North Korea has been in the news a lot, lately. Last year, it was because we were worried that North Korea would nuke the US. Now, all eyes are on President Trump and North Korea's dictator ruler, Kim Jong-un. The two leaders have agreed to meet for a historic summit, one that gives us all hope that 1) North Korea won't be nuking us anytime soon and 2) the people of North Korea may benefit from relaxed tensions between their government and the rest of the world.
It's hard to imagine the kind of terror and poverty North Koreans live in daily. The oppressive regime of the Democratic People's Republic of Korea (the irony of the name isn't lost on anyone) creates a very bleak life for its citizens. A couple of brave photographers risked it all to smuggle out pictures from inside of North Korea, so now we get to actually see a glimpse into the daily lives of North Koreans.
One of these photographers is Michal Huniewicz, who has taken two series' worth of photographs in North Korea: Road to North Korea documents Huniewicz's journey into the country, and Ostensibly Ordinary: Pyongyang documents his travels through the capital city.
Huniewicz shot many of the photos illegally, and they depict images the North Korean government surely doesn't want seen. If he had been caught, there's no telling what his punishment would have been, but he risked his life so that he could share the information with the world.
This is the first photograph Huniewicz took of North Korea while in the country. Just one look at this photo gives you an idea of the very sterile, regimented designs of North Korean cities. And I'd wager it's not anybody's dream to live in a place that looks like this.
"It felt like landing on another planet, and looked like an Oriental version of Eastern Europe from before 1989," Huniewicz said. "The city is Sinuiju."
Huniewicz snapped this from his train, which is illegal to do. Fortunately, no one caught him, because his trip would have come to a very, very fast end before it had even begun.
"China borders North Korea on the Yalu River," Huniewicz writes. "The difference between the two countries in terms of wealth is staggering, as this photo demonstrates."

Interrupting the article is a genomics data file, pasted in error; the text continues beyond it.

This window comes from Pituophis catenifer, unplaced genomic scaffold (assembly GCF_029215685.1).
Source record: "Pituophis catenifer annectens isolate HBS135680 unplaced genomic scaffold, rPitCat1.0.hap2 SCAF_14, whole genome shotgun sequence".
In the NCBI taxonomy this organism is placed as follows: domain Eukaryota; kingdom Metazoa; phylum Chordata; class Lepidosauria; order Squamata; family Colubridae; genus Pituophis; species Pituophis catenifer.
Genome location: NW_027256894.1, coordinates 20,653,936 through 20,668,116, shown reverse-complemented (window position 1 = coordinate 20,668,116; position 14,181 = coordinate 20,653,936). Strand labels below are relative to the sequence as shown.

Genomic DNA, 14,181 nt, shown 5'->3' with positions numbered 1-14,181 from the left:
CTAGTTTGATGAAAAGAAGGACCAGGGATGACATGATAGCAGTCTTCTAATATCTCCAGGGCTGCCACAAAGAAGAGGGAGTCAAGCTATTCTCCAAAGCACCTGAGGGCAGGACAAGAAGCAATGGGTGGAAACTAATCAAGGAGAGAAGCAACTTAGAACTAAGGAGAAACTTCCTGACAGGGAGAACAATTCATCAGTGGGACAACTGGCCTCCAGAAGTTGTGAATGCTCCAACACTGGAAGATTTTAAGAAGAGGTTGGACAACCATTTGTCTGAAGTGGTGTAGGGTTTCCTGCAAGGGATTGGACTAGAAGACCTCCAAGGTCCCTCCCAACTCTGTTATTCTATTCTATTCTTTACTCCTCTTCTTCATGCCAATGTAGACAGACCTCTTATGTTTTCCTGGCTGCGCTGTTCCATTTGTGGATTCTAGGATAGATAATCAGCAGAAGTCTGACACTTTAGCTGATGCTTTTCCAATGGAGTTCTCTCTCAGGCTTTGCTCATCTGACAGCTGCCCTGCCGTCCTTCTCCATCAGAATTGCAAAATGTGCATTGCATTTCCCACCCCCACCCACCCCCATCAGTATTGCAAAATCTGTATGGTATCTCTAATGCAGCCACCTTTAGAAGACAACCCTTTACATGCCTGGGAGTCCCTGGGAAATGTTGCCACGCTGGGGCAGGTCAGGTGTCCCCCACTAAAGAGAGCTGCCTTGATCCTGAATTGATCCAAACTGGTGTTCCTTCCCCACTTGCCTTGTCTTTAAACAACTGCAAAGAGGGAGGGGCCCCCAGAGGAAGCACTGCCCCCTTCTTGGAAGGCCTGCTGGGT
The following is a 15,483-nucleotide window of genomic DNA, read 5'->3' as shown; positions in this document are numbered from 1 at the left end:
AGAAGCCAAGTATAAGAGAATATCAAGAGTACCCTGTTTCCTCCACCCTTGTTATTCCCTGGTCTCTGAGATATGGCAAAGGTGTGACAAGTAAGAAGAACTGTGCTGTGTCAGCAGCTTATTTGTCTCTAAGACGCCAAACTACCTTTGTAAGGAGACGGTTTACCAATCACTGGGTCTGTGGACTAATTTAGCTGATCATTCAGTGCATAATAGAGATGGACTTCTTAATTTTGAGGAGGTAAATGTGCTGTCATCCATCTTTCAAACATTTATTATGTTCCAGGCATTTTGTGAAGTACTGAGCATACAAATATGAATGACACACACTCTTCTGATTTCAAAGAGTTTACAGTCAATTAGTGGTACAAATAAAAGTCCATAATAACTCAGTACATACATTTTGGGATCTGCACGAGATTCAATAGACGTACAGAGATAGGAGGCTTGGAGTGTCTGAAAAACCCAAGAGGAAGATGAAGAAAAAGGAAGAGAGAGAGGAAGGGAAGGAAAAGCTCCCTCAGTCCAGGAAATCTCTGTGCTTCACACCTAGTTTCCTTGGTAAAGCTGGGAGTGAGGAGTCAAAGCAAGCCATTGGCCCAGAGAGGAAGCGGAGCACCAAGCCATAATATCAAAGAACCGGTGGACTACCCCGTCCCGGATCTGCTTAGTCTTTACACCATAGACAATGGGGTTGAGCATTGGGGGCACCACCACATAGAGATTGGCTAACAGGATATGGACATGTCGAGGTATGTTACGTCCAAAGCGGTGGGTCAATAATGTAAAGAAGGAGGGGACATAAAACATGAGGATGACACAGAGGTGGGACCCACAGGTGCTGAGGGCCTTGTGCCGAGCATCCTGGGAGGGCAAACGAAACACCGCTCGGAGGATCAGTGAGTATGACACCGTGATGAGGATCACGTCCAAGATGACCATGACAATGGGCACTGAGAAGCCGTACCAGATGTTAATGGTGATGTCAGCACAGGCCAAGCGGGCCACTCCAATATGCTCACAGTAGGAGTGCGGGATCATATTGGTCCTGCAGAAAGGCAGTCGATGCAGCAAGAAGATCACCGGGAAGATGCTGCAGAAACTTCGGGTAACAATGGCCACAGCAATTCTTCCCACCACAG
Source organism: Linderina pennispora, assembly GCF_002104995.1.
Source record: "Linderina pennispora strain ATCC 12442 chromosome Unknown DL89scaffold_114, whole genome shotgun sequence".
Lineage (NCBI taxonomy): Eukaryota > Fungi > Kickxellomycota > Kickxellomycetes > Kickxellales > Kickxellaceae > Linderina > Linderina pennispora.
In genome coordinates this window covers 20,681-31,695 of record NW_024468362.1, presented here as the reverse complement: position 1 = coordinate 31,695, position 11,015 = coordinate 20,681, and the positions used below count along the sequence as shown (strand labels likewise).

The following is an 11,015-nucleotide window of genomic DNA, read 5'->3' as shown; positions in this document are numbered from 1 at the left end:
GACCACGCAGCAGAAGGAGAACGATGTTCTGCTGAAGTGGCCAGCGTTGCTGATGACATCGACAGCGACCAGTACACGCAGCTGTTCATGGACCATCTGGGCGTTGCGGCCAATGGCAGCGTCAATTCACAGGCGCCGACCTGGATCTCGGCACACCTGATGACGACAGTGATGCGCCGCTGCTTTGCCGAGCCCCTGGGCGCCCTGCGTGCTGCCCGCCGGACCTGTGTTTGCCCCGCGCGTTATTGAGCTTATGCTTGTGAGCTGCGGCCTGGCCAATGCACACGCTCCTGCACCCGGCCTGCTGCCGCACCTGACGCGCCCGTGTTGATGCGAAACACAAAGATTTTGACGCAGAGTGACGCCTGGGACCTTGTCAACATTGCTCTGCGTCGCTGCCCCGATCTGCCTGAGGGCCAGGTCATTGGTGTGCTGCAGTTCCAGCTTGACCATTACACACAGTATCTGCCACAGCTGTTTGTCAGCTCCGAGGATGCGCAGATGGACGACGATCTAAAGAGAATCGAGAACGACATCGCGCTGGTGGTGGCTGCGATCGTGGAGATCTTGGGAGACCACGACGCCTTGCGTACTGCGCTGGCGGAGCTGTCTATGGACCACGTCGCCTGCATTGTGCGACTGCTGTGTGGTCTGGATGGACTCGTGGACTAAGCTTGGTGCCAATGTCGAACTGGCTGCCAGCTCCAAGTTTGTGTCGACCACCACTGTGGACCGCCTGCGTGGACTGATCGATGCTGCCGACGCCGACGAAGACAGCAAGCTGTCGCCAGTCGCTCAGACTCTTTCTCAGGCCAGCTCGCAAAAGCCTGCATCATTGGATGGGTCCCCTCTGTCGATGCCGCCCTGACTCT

On one side, you have people who barely have enough money to put rice on the table every day, while on the other side, you have people living in lavish penthouses. This is a striking photo, as it reveals the stark contrast between China and the socialist, isolated state of North Korea. And many of its citizens aren't even aware of just how poor their living conditions are, because they have been exposed to nothing else.
Once at the hotel, the tour guides confiscated Huniewicz's and his fellow tour members' passports.
Huniewicz recounted the experience: "Our North Korean guide said, `Because you no longer have your passports, you will not be allowed to walk on your own, since if you are wounded in a car accident, hospital staff will not know who you are.'"
All of the buildings look like types of prisons, which in effect, they are. Even in their own homes, North Koreans do not have the freedom that we have. They are always being monitored and their entertainment is strictly censured.
Here's Huniewicz breaking yet another rule. He cut off the rest of the leaders' statues in this picture, and that does not fly in North Korea.
"The place is called Mansu Hill Grand Monument," Huniewicz wrote, "and you are informed that 'visitors who take photos of the statues are required to frame both leaders in the entirety of their picture.'"
This is a photo of the the Grand People's Study House, which is located in center of the capital, the Central District."
"The library inside that building has some foreign books, but one needs a permission to get them, because otherwise they would contaminate the North Korean minds with Western ideas," explained Huniewicz.
So much of what North Korea portrays to the world is smoke and mirrors. They put on a show for visitors to show that the country is powerful and wealthy and that its citizens are happy and healthy, but once the visitors leave, all of that changes. This photo depicts a scene Huniewicz is convinced was staged for the benefit of tourists.
"We looked at a surreal scene that appeared like something out of a theatre in its perfection and artifice," he wrote. "Elegant men, beautiful women, walking in a simulated hurry, travellers without a reason (ours was the only train that day), all to impress us and so that the station doesn't look empty."